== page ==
Conclusion: On this World Bee Day, let us acknowledge and celebrate the extraordinary contributions of bees and other pollinators to our planet’s ecosystems. By recognizing the vital connection between trees, forests, and pollinators, we can foster a harmonious coexistence that ensures the continued abundance and diversity of our natural world. As individuals and communities, we have the power to protect and preserve these essential species by promoting pollinator-friendly practices and advocating for the conservation of our precious trees and forests. Together, we can safeguard the future of bees.
For directions as to how to drive to “George Genereux” Urban Regional Park
For directions on how to drive to Richard St. Barbe Baker Afforestation Area
For more information:
Blairmore Sector Plan Report; planning for the Richard St. Barbe Baker Afforestation Area, George Genereux Urban Regional Park and West Swale and areas around them inside of Saskatoon city limits
NEW P4G District Official Community Plan
Richard St. Barbe Baker Afforestation Area is located in Saskatoon, Saskatchewan, Canada north of Cedar Villa Road, within city limits, in the furthest south west area of the city. 52° 06′ 106° 45′
Part SE 23-36-6 – Afforestation Area – 241 Township Road 362-A
Part SE 23-36-6 – SW Off-Leash Recreation Area (Richard St. Barbe Baker Afforestation Area ) – 355 Township Road 362-A
S ½ 22-36-6 Richard St. Barbe Baker Afforestation Area (West of SW OLRA) – 467 Township Road 362-A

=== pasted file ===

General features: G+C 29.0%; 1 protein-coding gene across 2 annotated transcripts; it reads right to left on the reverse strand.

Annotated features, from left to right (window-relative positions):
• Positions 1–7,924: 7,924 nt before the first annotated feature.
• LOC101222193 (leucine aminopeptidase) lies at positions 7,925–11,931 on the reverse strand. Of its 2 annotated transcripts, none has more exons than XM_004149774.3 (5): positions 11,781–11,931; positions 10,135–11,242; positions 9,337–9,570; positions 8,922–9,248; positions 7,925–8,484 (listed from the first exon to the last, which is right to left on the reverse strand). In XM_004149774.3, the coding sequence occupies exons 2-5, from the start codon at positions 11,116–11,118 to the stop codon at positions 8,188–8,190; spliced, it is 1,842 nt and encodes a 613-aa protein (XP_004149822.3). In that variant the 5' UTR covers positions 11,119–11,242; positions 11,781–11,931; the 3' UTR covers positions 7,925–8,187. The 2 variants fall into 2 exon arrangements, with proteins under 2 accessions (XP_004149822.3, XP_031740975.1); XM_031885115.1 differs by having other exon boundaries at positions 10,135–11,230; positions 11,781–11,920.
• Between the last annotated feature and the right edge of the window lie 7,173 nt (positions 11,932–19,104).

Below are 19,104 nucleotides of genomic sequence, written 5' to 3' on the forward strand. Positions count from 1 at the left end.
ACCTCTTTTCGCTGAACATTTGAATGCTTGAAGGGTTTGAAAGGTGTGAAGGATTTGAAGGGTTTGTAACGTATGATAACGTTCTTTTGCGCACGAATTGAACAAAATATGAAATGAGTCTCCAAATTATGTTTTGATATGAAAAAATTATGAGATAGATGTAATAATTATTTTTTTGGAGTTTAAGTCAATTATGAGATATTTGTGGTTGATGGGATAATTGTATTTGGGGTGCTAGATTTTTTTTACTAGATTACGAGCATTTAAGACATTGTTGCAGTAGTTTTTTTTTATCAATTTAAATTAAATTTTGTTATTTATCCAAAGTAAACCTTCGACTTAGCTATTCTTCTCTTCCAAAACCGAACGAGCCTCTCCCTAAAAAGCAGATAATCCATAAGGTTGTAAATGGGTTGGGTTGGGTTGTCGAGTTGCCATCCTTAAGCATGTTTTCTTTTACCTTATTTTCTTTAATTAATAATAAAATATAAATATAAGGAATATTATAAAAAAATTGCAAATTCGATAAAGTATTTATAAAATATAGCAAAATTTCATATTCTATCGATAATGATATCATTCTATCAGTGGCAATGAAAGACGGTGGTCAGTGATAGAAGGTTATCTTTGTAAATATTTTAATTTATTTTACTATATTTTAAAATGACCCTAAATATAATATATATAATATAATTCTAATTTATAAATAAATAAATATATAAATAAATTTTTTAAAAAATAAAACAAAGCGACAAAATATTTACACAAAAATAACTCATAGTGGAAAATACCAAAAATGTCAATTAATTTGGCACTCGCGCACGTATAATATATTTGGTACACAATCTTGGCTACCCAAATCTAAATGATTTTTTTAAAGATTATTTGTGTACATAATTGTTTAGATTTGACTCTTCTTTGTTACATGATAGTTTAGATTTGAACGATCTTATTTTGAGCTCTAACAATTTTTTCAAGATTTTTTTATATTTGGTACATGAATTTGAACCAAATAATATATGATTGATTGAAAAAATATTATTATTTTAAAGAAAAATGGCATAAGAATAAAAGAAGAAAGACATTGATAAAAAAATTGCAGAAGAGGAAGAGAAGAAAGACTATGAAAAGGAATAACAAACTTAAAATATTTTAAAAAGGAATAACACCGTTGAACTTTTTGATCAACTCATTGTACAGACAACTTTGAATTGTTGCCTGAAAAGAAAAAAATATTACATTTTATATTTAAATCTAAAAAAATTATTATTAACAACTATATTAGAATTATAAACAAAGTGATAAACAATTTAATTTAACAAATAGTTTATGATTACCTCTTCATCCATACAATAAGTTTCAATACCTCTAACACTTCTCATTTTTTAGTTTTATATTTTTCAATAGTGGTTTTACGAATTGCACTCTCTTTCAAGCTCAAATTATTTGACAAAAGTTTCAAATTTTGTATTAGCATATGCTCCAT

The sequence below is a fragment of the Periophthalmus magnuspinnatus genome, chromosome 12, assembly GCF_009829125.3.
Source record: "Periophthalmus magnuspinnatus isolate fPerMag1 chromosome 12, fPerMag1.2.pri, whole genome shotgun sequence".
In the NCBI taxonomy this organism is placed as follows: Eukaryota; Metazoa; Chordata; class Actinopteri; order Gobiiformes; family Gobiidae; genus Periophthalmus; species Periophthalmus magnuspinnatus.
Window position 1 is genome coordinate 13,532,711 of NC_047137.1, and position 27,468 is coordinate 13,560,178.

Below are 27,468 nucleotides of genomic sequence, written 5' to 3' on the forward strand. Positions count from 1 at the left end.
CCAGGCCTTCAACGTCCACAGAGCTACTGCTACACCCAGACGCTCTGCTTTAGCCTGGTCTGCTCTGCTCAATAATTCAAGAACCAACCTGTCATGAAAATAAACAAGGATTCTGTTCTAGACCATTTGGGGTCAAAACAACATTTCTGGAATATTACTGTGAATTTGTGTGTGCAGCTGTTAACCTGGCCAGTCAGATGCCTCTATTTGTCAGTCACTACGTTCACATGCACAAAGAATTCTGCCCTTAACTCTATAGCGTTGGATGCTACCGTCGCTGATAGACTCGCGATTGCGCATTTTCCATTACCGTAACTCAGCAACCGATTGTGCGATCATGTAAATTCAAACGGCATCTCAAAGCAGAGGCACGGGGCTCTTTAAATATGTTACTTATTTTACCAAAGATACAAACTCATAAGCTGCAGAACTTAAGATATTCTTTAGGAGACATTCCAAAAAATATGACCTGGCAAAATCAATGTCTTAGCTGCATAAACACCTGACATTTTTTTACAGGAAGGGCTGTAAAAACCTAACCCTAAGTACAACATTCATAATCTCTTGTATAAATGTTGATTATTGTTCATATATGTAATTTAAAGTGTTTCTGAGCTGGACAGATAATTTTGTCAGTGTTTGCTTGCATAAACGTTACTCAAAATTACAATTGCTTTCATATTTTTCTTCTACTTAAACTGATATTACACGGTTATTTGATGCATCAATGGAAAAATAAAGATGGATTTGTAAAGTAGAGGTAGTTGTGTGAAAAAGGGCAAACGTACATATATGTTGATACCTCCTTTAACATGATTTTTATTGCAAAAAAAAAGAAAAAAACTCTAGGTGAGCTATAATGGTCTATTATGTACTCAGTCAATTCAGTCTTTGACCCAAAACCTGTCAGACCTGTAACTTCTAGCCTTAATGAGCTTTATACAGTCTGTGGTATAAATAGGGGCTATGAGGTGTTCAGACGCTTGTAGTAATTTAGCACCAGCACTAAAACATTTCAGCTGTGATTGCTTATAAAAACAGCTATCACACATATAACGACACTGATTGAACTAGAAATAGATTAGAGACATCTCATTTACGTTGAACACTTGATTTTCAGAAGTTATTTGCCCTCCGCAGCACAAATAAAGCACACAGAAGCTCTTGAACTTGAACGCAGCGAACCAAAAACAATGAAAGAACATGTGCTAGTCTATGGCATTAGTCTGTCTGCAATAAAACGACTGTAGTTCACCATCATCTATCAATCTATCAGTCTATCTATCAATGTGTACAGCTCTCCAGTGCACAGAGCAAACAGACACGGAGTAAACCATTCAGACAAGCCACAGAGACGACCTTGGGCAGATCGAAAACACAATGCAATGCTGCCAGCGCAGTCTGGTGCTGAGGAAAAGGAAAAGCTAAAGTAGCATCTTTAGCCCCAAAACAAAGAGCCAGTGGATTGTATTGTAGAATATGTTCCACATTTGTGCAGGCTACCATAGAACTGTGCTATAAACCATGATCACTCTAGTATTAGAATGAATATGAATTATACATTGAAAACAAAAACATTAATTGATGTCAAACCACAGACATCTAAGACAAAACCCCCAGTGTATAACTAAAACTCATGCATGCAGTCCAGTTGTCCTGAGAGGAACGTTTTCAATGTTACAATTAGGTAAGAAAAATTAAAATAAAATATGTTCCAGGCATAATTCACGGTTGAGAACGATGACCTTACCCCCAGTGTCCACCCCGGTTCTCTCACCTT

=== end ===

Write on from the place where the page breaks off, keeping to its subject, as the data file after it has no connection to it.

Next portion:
NE 21-36-6 “George Genereux” Afforestation Area – 133 Range Road 3063
Wikimapia Map: type in Richard St. Barbe Baker Afforestation Area
Google Maps South West Off Leash area location pin at parking lot
Web page: https://stbarbebaker.wordpress.com
Where is the Richard St. Barbe Baker Afforestation Area? with map
Where is the George Genereux Urban Regional Park (Afforestation Area)?with map
Tumblr friendsafforestation.tumblr.comFacebook Group Page: Users of the George Genereux Urban Regional Park
Facebook: StBarbeBaker Afforestation Area
Facebook for the non profit Charity Friends of the Saskatoon Afforestation Areas Inc. FriendsAreas
Facebook group page : Users of the St Barbe Baker Afforestation Area
Facebook: South West OLRA
Twitter: St Barbe Baker Charity Twitter:FriendsAreas
Please help protect / enhance your afforestation areas, please contact the Friends of the Saskatoon Afforestation Areas Inc. (e-mail / e-transfers )Support the afforestation areas with your donation or membership ($20.00/year). Please donate by paypal or by using e-transfers Please and thank you! Your donation and membership is greatly appreciated. Members e-mail your contact information to be kept up to date!
Donations can be made through Paypal, Canada Helps, Contact Donate A Car Canada, SARCAN Drop & Go 106100594 for the Friends of the Saskatoon Afforestation Areas Inc.
United Nations Decade on Ecosystem Restoration
Use the UN Decade’s Visual Identity
Make it your own
Spread the word about the UN Decade
Let’s Bring Back Forests
Let’s Green Our Cities
“Be like a tree in pursuit of your cause. Stand firm, grip hard, thrust upward. Bend to the winds of heaven..”
Richard St. Barbe Baker